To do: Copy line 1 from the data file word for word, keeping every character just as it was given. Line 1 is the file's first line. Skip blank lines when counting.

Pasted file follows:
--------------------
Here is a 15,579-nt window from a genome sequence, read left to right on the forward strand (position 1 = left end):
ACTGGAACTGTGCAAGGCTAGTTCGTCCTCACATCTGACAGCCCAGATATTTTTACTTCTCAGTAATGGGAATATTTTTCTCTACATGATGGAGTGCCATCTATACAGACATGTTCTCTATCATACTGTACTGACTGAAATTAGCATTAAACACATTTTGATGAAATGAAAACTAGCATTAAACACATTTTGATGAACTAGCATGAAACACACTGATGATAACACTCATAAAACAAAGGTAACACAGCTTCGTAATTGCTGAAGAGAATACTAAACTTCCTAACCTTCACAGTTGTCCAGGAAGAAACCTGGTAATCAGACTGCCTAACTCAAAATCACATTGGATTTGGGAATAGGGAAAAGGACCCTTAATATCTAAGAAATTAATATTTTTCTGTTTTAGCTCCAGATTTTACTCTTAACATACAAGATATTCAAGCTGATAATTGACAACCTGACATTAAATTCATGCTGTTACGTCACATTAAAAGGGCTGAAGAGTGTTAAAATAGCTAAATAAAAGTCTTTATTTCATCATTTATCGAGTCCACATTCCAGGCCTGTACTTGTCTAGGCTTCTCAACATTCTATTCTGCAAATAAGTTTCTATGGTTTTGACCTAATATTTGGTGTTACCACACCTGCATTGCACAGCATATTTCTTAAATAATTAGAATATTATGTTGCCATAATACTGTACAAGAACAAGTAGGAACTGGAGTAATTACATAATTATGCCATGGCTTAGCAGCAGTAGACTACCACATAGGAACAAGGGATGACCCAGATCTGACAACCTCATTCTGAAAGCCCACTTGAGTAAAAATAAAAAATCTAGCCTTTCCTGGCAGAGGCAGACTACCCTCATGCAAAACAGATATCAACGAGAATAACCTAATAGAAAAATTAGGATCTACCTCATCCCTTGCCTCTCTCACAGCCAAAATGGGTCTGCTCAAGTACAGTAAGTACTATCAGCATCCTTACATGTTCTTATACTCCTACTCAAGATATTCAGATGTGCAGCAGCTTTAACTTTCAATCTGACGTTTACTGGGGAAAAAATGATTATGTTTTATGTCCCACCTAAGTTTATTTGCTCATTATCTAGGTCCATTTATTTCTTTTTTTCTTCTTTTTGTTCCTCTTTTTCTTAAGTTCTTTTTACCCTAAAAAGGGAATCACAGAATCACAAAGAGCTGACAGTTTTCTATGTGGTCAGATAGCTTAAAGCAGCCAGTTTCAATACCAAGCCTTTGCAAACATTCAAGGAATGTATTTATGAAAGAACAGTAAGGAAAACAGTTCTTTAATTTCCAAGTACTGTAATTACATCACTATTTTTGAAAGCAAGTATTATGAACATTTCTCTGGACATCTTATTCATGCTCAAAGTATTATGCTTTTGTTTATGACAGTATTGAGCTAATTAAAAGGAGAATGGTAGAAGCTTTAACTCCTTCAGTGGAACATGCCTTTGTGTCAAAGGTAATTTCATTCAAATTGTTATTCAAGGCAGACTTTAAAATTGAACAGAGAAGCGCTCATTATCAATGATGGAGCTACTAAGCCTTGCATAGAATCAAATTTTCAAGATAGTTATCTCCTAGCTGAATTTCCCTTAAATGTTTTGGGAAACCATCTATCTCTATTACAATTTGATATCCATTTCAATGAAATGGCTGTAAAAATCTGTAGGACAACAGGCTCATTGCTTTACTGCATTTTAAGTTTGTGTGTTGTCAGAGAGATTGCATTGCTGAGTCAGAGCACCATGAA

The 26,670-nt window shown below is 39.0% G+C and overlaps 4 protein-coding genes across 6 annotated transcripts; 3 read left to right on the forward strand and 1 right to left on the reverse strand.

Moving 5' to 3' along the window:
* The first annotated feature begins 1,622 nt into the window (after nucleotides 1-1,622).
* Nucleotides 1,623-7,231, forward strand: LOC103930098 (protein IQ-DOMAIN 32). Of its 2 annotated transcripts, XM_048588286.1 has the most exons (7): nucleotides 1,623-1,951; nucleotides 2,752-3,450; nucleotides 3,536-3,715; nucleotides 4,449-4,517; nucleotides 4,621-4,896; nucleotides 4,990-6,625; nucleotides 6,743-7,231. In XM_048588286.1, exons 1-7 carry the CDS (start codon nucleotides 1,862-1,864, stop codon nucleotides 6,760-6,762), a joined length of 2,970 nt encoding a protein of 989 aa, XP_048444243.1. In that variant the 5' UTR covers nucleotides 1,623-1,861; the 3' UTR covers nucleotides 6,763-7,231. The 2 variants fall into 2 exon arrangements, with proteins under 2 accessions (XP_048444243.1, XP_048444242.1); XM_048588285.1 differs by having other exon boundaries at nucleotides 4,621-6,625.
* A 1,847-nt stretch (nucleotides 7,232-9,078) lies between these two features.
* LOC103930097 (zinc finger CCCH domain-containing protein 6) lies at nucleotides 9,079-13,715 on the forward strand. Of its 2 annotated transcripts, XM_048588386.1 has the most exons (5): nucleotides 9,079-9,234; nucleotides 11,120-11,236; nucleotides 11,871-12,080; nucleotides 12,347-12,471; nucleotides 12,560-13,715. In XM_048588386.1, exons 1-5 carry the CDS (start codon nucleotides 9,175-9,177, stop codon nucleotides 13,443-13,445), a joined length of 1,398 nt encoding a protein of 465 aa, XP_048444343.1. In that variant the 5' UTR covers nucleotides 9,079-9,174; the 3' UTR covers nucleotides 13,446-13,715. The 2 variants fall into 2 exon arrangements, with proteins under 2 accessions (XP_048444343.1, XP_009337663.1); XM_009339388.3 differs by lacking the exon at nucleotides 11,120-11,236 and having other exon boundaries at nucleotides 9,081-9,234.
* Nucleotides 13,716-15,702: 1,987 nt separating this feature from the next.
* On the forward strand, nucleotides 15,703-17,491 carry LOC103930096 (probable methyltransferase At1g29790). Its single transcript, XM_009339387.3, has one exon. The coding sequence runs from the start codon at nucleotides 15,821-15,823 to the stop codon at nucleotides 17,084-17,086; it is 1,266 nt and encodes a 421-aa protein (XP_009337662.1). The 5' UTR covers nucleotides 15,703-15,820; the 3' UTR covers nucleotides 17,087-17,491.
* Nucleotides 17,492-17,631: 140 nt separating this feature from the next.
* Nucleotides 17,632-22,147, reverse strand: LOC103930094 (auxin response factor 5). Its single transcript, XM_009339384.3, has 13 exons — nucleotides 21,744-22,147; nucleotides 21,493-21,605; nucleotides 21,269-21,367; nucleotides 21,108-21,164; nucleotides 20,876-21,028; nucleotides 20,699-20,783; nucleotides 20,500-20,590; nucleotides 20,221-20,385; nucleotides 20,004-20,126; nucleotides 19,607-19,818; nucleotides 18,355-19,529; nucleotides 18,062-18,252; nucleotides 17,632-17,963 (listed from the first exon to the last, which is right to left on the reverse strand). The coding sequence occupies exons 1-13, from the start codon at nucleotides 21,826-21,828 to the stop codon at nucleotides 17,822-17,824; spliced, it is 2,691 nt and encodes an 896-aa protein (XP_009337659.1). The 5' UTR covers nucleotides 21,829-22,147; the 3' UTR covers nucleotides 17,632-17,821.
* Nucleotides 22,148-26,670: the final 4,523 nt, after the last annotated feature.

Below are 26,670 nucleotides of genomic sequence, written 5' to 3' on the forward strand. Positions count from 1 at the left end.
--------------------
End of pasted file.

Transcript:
Here is a 15,579-nt window from a genome sequence, read left to right on the forward strand (position 1 = left end):